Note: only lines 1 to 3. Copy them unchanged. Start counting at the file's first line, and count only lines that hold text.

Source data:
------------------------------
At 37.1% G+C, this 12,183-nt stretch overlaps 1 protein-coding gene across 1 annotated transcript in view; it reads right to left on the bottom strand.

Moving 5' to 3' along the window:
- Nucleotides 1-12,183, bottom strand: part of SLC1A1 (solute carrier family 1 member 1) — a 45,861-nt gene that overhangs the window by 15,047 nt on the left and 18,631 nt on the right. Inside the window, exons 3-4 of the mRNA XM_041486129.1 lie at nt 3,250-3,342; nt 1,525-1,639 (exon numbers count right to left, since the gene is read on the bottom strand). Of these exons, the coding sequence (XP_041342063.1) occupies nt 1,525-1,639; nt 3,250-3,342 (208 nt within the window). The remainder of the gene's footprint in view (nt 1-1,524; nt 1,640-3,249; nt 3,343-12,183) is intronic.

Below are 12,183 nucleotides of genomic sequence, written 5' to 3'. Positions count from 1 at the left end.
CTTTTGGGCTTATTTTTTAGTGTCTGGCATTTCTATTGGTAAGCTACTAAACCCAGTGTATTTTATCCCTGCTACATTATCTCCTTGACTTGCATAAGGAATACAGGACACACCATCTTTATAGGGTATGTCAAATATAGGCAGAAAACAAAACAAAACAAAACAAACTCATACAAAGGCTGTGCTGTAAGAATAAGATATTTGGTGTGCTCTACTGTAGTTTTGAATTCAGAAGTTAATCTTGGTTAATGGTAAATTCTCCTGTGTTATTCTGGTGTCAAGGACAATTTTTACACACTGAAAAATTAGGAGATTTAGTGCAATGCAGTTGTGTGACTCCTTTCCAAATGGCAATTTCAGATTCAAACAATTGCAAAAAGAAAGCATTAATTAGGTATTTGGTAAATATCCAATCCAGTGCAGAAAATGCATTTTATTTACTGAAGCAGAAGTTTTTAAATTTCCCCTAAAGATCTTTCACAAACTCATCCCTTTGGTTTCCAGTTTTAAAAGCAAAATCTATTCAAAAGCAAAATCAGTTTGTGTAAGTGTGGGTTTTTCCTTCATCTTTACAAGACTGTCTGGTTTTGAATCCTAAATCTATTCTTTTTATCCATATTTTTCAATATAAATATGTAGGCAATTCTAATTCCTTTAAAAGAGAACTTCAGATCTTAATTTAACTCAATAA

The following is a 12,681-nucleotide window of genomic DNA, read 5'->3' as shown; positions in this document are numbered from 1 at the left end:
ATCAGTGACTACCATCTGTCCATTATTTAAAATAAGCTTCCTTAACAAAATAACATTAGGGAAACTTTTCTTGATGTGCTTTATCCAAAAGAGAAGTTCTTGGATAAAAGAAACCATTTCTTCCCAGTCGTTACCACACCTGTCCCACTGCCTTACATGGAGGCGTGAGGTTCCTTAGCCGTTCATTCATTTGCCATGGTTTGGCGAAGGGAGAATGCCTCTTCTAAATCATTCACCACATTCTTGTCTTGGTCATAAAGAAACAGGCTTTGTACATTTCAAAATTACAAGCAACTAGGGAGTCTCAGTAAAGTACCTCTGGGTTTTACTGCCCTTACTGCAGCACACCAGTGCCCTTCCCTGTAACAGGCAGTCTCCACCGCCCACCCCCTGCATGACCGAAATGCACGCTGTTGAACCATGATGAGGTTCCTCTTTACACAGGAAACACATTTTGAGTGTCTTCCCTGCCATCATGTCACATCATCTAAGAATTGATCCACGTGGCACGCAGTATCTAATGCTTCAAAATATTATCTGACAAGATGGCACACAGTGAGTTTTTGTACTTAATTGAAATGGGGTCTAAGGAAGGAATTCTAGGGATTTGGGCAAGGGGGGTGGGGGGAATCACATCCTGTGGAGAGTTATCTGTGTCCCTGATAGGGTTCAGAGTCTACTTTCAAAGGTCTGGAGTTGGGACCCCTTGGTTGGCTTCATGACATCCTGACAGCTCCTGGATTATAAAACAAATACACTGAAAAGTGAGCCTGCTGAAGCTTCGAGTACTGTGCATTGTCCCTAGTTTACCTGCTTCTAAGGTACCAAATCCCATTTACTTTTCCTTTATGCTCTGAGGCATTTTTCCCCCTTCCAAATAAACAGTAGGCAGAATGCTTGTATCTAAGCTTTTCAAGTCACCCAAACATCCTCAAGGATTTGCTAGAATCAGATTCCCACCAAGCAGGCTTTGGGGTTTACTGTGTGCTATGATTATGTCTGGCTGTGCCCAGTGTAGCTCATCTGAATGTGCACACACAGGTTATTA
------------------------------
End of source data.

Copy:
At 37.1% G+C, this 12,183-nt stretch overlaps 1 protein-coding gene across 1 annotated transcript in view; it reads right to left on the bottom strand.

Moving 5' to 3' along the window:
- Nucleotides 1-12,183, bottom strand: part of SLC1A1 (solute carrier family 1 member 1) — a 45,861-nt gene that overhangs the window by 15,047 nt on the left and 18,631 nt on the right. Inside the window, exons 3-4 of the mRNA XM_041486129.1 lie at nt 3,250-3,342; nt 1,525-1,639 (exon numbers count right to left, since the gene is read on the bottom strand). Of these exons, the coding sequence (XP_041342063.1) occupies nt 1,525-1,639; nt 3,250-3,342 (208 nt within the window). The remainder of the gene's footprint in view (nt 1-1,524; nt 1,640-3,249; nt 3,343-12,183) is intronic.